FIFA probe shines light on middle-man sports marketing firms

Staff Writer
Columbus CEO

NEW YORK (AP) — The U.S. Justice Department's targeting of FIFA, soccer's global governing body, has put a spotlight on the powerful role that marketing firms play in the global sports arena.

Such firms act like talent agencies: They work with athletes, teams and athletic associations to sign sponsorships and advertising deals. In some cases, they buy and resell media and licensing rights.

Big names in the United States include IMG, which was acquired last year by talent agency William Morris Endeavor, and Learfield Sports.

The big four U.S. pro team sports organizations — the National Basketball Association, the National Football League, Major League Baseball and the National Hockey League — sell their broadcasting rights directly to networks. But for many other sports events — from college football to the Olympics to soccer tournaments — third-party agencies often handle the marketing and media rights.

The Justice Department's allegations against one such agency — Miami-based Traffic Sports USA, whose parent, Traffic Group, is based in Sao Paulo, Brazil — illustrate the potential for corruption.

Most experts caution that, outside of FIFA , such corruption isn't likely widespread in the United States. Criminal violations are more likely when the third-party agencies buy rights in smaller countries and when government oversight is especially lax.

Here's how the deals typically work:

A sports marketing company will pay a set amount to acquire rights to a sports event. The company will then try to sell those rights at a profit to corporations and broadcasters.

"If I'm a university producing a soccer tournament, I don't have to sell sponsorships or produce a radio broadcast — I've outsourced all of that," said Jim Andrews, senior vice president at sponsorship research firm IEG.

In Traffic's case, according to authorities, executives paid FIFA officials bribes and kickbacks to ensure that Traffic acquired the media and marketing rights associated with soccer tournaments and soccer federations in the United States and other parts of the CONCACAF region — The Confederation of North, Central America and Caribbean Association Football, which is part of FIFA.

For example, according to the indictment, a Traffic executive paid the president of the Venezuelan soccer federation a $1 million bribe in 2007 to ensure that it kept its hold on TV and sponsorship rights for the Copa America, hosted by Venezuela that year.

The indictment alleges that in the 1990's, as soccer's popularity rose in the United States and rights to games became increasingly valuable, the schemes expanded.

"Over time, all of these major tournaments have gotten much more lucrative," Andrews said. "Audiences are bigger, and you can broadcast to an international audience a lot easier than we could 20 year ago, which means a lot more money."

Traffic is only one of several sports marketing agencies involved in the corruption, according to the indictment. Others include Full Play and Torneos y Competencias S.A., based in Argentina, and an unnamed marketing agency based in New Jersey.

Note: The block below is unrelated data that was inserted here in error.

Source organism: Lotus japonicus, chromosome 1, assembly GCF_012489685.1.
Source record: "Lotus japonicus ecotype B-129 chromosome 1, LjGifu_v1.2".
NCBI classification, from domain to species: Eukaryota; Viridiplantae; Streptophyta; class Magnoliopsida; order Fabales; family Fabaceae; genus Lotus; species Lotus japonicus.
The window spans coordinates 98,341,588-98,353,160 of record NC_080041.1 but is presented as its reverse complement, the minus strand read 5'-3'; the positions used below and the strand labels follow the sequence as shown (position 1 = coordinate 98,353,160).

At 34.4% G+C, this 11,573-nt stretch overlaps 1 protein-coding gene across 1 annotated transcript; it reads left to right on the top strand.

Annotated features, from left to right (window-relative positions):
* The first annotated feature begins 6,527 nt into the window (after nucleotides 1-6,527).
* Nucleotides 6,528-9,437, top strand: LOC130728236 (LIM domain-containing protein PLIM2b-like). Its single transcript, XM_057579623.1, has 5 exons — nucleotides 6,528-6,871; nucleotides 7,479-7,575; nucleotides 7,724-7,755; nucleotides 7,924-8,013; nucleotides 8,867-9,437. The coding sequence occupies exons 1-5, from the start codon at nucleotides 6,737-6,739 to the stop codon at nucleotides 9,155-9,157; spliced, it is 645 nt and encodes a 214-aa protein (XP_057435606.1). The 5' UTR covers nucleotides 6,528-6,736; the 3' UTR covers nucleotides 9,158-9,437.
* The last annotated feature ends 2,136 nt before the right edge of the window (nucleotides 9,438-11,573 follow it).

"When you start dealing with huge amounts of money, it's natural that more and more people will want to try to get a piece of these deals," said Carlos Eduardo Silva, a marketing professor at the Mackenzie University in Brazil.

He added, though: "These deals are much more exposed than they used to be, and it's a lot easier to scrutinize them."

The founder of Traffic Group, Jose Hawilla, pleaded guilty to numerous charges ahead of the indictment. Traffic Group's U.S. president, Aaron Davidson, is among those who have been indicted. Hawilla agreed to repay $151 million, $25 million of which was paid at the time of his plea.

Two security officers stood in front of Traffic's offices in an upscale Sao Paulo neighborhood Thursday, turning away reporters and television crews. No one without an appointment was allowed inside.

Calls to the company went unanswered, and a law firm hired by Traffic didn't immediately return requests for comment.

Riccardo Silva, founding partner of MP & Silva, a rival sports marketing agency not involved in any of the allegations, said it was frustrating to compete with Traffic in Latin America.

"We participated in some auctions with them, and we never won," he said. "Objectively, we had a feeling that we could really never compete on items like the CONCACAF Champions League."

In 15 years of business, his agency never won any media or licensing rights from CONCACAF OR CONMEBOL, the South American Football Confederation, even though it won rights for federations in Asia, Europe and the Middle East, Silva said.

"Everyone knew there were preferential relationships between CONCACAF and Traffic, and between CONMEBOL and Full Play," Silva said. "Now whether those relationships were built on trust and confidence or something else, I don't know. But it was clear that it was impossible to compete with them."

Despite how widespread the bribery and kickback schemes appear to be in the indictment, corruption is not rampant in the sports marketing industry in the United States, suggested Carrie LeCrom, executive director of the Center for Sport Leadership at Virginia Commonwealth University.

"It's not something we've commonly seen," she said. "There's some wining and dining as the price of business, but it's not as overt as offering people bribes."


Associated Press Writers Andrew Dampf in Rome and Tales Azzoni in Sao Paulo contributed to this report.